CHARLOTTE, N.C. -- Several high schoolers are fighting to be able to play sports their senior year after a change in the eligibility rules left them on the sideline.
One of those students is Jessica Norman, a senior at Olympic High School in Charlotte who was told she can't play soccer.
She took two advanced placement classes and one math class last semester. But since those AP classes are year round, she doesn't get credit for them until the end of the year. Therefore she doesn't have the three credits she needs to play.
“I feel like my heart is breaking. I have been playing with these girls since elementary school,” Norman said.
Norman wasn't told the AP classes wouldn't count, and her mother is upset about the ruling.
“I have a daughter that could have graduated in December, could be in college now, but she wanted to play soccer and that dream is being taken away from her," said Jessica’s mother, Cheryl Norman.
The rules changed in July, but Norman, who is one of at least three Olympic students having the issue, signed up for classes in May.
CMS says it is researching the incident
The North Carolina High School Athletic Association, meanwhile, issued a statement Friday at 4:15 p.m:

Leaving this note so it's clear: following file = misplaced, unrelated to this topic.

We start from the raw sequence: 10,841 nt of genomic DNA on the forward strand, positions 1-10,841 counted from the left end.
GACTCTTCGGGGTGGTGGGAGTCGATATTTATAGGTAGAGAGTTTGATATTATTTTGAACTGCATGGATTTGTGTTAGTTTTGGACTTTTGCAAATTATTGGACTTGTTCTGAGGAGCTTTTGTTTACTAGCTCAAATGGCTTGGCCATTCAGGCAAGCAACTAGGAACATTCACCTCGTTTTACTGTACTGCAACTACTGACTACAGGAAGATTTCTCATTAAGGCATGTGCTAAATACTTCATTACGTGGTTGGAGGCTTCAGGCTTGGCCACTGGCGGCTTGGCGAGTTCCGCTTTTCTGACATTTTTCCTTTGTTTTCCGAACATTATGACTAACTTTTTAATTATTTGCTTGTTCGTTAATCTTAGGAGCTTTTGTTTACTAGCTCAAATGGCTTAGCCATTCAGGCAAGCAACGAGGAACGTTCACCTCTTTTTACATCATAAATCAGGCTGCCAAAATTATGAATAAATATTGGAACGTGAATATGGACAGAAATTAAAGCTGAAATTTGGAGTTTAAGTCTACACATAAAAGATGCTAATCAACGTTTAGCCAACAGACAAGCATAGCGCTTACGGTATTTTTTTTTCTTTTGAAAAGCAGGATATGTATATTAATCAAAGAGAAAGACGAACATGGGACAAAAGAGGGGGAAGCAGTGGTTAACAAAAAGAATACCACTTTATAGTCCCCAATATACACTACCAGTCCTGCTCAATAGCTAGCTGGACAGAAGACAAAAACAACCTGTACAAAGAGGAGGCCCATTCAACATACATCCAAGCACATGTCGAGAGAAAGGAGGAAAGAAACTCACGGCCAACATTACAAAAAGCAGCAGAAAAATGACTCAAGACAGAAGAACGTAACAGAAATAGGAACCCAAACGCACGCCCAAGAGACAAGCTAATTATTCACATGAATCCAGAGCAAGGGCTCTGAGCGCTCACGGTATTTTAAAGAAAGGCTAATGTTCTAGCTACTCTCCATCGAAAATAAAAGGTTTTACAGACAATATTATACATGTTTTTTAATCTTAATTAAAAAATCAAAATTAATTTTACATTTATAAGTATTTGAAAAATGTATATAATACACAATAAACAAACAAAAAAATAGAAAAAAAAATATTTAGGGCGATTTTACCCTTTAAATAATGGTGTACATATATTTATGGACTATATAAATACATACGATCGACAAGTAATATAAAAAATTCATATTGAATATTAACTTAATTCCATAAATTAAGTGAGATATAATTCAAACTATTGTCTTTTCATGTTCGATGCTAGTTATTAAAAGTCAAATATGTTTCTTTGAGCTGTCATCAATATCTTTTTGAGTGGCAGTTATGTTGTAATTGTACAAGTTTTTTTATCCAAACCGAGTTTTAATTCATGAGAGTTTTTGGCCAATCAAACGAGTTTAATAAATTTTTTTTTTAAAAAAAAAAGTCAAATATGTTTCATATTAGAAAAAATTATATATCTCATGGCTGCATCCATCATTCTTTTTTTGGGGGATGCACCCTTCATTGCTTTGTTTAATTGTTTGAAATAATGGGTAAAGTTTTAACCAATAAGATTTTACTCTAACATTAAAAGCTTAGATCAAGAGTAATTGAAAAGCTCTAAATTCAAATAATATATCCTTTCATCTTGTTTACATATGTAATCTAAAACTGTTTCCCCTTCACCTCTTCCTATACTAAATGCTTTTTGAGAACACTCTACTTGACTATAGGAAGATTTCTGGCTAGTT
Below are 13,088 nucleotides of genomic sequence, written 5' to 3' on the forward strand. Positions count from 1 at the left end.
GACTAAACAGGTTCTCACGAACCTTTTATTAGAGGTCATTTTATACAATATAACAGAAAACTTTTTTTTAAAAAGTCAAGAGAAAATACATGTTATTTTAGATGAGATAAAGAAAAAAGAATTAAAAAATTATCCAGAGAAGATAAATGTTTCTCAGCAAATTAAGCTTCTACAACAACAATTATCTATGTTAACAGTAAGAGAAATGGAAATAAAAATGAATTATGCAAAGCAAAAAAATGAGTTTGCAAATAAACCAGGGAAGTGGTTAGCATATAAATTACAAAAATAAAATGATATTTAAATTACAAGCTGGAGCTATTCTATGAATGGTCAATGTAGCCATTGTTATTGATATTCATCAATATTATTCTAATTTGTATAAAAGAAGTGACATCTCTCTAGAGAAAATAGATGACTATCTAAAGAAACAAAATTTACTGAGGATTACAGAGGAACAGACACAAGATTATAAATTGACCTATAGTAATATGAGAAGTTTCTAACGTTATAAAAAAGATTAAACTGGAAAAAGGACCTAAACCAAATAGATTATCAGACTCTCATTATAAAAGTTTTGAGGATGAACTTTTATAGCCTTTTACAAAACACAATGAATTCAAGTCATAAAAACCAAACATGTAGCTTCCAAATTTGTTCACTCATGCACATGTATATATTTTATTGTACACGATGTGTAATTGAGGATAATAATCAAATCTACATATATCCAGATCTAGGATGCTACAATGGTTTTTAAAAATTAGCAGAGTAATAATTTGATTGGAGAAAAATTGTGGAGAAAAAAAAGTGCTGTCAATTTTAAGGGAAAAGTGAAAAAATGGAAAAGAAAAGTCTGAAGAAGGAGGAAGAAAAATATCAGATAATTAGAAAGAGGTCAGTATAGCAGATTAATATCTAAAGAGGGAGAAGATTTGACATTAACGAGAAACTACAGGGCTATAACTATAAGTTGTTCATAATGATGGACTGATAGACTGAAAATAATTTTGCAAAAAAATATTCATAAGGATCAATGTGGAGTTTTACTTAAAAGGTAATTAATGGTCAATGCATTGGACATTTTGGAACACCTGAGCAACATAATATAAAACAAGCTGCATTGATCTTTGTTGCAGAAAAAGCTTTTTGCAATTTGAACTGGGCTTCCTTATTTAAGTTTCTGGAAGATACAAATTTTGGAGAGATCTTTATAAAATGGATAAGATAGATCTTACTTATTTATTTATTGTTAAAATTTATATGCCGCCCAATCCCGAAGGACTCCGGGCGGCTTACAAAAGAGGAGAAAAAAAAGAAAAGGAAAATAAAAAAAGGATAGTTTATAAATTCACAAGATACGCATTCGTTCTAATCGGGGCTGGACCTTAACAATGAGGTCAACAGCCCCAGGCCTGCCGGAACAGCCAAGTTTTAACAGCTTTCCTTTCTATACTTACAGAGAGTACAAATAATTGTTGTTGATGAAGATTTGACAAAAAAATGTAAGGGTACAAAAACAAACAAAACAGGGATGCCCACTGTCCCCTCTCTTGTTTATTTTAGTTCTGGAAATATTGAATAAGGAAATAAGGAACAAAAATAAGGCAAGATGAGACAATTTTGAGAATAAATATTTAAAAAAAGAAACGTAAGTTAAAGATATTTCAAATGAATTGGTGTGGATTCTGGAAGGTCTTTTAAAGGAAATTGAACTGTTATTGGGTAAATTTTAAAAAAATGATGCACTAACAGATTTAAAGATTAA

"It is unfortunate that these student-athletes are ineligible to participate in the spring semester of their senior year, and the NCHSAA does not address credits in its rules in any way. But, the state does address that a student-athlete must take and pass a minimum course load in order to be eligible in the next semester. Minimum load is defined as 3 block courses, 5 traditional courses and/or 6 A/B courses, and there can be combinations. While you did not reference a specific student in your correspondence, the issues surrounding the students at Olympic indicate that a minimum load was not taken. The reason for that, I cannot address. In addition, you mention AP courses, but the kind of course does not affect eligibility it is type (as referenced above) that determines eligibility. Finally, our rules must be enforced so that we remain consistent in the application of our rules for all schools and we have done so in this case."